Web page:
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The Hub!

Welcome to The Hub!, the blog of CAPP and PREP providers in New York State. Here the ACT for Youth Center of Excellence (ACT COE) will answer common questions and highlight tools, hot tips, and resources to help you meet your goals. Please comment, post your questions, and share your ideas here too!

A little housekeeping:

  • On your first comment, please include your agency name. (To reduce spam, we need to approve your first comment. After that, comments from your email address will be automatically approved–you’re good to go!)

BWIAH Provider Days – What did your colleagues think?

It’s always great to have face-to-face time with all of you, and for us that was certainly a highlight of the 2017 Bureau of Women, Infant and Adolescent Health (BWIAH) Provider Days. Amy has compiled the evaluations to give us a sense of how it all went for you, and how we can improve in the future. Here are some of our takeaways.

Registration and communication before the event was more difficult or confusing for people whose agencies work with more than one Center of Excellence.

  • If we have this opportunity again, we should work on clarifying the audience for each day and streamlining the registration process across COEs.

The hotel itself received mostly positive reviews – but the few who had a bad experience had a very bad experience. Your comments ranged from “Beautiful” and “Love it!” to “Horrible.” However, there were many comments on the location and size of the hotel, and despite our own positive experience with the conference planners at this hotel we will explore other options.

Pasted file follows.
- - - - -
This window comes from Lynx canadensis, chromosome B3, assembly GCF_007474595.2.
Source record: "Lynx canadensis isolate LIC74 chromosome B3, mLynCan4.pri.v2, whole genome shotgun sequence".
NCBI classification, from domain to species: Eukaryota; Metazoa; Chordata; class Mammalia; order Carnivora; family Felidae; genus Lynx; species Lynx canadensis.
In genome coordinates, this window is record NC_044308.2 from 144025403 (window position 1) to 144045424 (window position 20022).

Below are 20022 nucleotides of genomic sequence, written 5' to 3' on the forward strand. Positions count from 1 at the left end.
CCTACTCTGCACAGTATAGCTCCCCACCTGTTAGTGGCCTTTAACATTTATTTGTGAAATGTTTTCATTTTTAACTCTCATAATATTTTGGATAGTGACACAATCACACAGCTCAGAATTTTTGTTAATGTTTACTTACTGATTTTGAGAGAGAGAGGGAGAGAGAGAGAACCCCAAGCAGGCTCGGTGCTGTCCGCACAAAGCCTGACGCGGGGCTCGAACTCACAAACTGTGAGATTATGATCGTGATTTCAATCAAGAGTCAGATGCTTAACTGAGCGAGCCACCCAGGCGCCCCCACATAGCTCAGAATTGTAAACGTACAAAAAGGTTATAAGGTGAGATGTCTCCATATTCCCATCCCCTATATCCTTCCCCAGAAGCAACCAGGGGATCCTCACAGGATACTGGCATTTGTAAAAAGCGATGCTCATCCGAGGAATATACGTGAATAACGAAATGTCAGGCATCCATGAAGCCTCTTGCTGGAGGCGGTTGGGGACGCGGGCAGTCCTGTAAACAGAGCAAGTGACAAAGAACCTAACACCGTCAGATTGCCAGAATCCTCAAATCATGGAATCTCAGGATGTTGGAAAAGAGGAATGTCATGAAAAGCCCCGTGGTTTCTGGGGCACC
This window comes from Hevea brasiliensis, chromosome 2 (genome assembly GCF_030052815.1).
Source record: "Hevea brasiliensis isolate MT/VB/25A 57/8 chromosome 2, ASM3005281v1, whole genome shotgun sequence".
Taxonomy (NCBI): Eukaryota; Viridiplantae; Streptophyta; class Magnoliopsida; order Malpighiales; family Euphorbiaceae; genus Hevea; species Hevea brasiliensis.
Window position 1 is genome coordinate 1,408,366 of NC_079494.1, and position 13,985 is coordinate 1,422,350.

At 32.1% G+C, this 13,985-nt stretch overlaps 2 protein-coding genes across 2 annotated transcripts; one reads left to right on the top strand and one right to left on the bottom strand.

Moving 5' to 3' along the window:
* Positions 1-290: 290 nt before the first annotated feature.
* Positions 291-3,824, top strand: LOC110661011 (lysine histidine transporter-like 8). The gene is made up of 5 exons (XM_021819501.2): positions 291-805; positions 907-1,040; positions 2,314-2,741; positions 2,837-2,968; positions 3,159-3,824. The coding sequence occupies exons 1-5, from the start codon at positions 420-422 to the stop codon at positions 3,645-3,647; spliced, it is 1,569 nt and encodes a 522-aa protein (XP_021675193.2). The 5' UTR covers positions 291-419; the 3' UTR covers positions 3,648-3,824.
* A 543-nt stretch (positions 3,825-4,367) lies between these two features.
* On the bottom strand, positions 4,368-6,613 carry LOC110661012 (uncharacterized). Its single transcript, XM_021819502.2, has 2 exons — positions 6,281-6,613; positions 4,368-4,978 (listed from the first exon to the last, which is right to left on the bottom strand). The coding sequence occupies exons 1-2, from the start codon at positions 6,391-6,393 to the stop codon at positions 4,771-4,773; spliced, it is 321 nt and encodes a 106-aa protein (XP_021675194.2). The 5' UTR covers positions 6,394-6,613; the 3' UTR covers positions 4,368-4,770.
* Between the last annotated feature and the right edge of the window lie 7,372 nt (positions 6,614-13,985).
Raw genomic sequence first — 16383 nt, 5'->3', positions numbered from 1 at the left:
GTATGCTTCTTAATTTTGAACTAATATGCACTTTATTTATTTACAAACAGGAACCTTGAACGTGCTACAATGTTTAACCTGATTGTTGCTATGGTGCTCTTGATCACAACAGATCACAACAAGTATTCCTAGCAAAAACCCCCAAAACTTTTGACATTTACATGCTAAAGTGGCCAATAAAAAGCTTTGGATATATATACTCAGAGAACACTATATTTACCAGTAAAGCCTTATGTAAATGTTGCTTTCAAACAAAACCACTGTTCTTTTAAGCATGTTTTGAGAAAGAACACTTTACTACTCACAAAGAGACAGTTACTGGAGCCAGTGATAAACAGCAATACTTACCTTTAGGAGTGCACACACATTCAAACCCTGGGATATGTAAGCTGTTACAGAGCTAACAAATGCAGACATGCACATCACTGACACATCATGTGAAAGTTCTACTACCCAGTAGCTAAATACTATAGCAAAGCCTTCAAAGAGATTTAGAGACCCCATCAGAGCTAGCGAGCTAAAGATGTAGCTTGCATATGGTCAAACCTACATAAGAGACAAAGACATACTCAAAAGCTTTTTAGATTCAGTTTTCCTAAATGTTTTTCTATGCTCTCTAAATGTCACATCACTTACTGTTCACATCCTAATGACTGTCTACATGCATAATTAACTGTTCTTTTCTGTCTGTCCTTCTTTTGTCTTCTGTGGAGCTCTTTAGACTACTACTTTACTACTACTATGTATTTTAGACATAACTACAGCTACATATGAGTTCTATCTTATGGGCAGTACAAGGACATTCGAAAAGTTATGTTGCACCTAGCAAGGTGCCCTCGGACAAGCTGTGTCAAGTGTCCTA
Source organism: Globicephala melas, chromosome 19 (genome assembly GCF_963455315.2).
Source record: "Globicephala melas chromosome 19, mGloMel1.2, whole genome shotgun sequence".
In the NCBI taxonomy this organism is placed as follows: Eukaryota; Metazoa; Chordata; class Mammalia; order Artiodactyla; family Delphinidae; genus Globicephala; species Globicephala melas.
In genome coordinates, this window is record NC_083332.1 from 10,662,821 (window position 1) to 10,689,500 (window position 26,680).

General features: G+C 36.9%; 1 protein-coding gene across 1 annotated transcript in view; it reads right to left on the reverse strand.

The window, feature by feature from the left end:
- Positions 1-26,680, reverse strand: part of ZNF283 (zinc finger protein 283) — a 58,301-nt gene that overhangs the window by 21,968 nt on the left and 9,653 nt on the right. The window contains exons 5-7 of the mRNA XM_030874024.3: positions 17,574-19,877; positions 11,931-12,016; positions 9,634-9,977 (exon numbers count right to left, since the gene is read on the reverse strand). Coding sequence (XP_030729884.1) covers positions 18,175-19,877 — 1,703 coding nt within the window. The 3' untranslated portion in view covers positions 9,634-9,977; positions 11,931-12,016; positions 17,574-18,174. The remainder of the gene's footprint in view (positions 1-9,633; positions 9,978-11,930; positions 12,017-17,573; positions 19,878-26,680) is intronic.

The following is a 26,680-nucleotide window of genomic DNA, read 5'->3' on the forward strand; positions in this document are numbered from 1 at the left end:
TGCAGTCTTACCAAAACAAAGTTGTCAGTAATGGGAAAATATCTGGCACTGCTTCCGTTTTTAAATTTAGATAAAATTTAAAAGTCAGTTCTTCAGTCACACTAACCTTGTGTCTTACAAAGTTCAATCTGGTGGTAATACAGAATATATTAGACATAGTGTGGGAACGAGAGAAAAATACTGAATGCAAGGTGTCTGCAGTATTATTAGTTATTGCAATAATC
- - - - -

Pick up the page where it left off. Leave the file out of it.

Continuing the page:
• Many noted that the distance from the train station and lack of a shuttle made for expensive taxi rides.
  • Food options were limited by the location, and meant that many of you had to brave crossing the highway. As one participant put it, “Street crossing was like the video game Frogger.”

We were unable to provide lunch, coffee, or snacks because of the terms or our funding, and we were unable to negotiate an affordable lunch buffet or boxed lunch option for you with the hotel. Some of you found the 90-minute lunch break a waste of time, others appreciated the breather.

The May 9 plenaries, meetings with program advisors, and workshops were all rated as valuable with very few dissenters. Nearly all of you seem to have found the content useful. (Or are you just trying to make us feel good?)

The May 10 evaluations tell us you thought the day overall did a good job of meeting its objectives, especially the goal of “recognizing the opportunities for collaboration among community providers.” The speakers—especially Tom Klaus—were appreciated and presented useful information.